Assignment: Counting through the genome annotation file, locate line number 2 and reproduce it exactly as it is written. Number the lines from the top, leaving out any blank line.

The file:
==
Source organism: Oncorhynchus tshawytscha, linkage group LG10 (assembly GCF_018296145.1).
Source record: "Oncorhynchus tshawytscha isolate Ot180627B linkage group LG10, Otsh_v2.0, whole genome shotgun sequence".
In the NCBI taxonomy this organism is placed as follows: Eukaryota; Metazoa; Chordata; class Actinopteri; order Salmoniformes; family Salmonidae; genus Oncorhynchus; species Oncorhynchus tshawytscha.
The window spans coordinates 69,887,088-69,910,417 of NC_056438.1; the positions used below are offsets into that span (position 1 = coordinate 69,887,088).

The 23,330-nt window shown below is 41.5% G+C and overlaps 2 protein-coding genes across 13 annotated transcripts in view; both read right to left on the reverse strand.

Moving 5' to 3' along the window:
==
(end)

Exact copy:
Source record: "Oncorhynchus tshawytscha isolate Ot180627B linkage group LG10, Otsh_v2.0, whole genome shotgun sequence".